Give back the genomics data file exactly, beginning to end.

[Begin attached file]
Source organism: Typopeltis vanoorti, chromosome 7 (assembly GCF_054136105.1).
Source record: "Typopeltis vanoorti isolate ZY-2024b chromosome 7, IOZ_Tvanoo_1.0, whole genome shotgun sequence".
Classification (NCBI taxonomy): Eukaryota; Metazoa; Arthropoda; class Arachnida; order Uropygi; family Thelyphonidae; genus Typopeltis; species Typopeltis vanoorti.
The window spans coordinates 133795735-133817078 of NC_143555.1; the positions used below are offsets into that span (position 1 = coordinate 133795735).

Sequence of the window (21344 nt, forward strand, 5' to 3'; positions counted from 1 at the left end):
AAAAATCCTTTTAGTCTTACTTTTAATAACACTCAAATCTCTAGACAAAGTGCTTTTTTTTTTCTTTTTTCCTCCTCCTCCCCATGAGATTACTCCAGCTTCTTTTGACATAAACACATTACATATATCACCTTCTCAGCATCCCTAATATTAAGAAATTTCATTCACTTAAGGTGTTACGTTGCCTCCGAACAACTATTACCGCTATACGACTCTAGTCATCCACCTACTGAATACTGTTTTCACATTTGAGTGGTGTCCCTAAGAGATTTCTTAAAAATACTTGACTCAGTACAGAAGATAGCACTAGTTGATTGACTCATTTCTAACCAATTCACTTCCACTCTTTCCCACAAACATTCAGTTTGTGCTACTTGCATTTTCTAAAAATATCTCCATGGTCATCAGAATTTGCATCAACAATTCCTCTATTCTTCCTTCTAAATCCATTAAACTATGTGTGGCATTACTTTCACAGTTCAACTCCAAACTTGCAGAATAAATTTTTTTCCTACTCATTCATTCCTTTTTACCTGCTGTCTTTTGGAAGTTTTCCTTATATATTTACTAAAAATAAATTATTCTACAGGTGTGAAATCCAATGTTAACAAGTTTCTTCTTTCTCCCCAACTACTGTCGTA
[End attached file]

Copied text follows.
Source organism: Typopeltis vanoorti, chromosome 7 (assembly GCF_054136105.1).
Source record: "Typopeltis vanoorti isolate ZY-2024b chromosome 7, IOZ_Tvanoo_1.0, whole genome shotgun sequence".
Classification (NCBI taxonomy): Eukaryota; Metazoa; Arthropoda; class Arachnida; order Uropygi; family Thelyphonidae; genus Typopeltis; species Typopeltis vanoorti.
The window spans coordinates 133795735-133817078 of NC_143555.1; the positions used below are offsets into that span (position 1 = coordinate 133795735).

Sequence of the window (21344 nt, forward strand, 5' to 3'; positions counted from 1 at the left end):
AAAAATCCTTTTAGTCTTACTTTTAATAACACTCAAATCTCTAGACAAAGTGCTTTTTTTTTTCTTTTTTCCTCCTCCTCCCCATGAGATTACTCCAGCTTCTTTTGACATAAACACATTACATATATCACCTTCTCAGCATCCCTAATATTAAGAAATTTCATTCACTTAAGGTGTTACGTTGCCTCCGAACAACTATTACCGCTATACGACTCTAGTCATCCACCTACTGAATACTGTTTTCACATTTGAGTGGTGTCCCTAAGAGATTTCTTAAAAATACTTGACTCAGTACAGAAGATAGCACTAGTTGATTGACTCATTTCTAACCAATTCACTTCCACTCTTTCCCACAAACATTCAGTTTGTGCTACTTGCATTTTCTAAAAATATCTCCATGGTCATCAGAATTTGCATCAACAATTCCTCTATTCTTCCTTCTAAATCCATTAAACTATGTGTGGCATTACTTTCACAGTTCAACTCCAAACTTGCAGAATAAATTTTTTTCCTACTCATTCATTCCTTTTTACCTGCTGTCTTTTGGAAGTTTTCCTTATATATTTACTAAAAATAAATTATTCTACAGGTGTGAAATCCAATGTTAACAAGTTTCTTCTTTCTCCCCAACTACTGTCGTA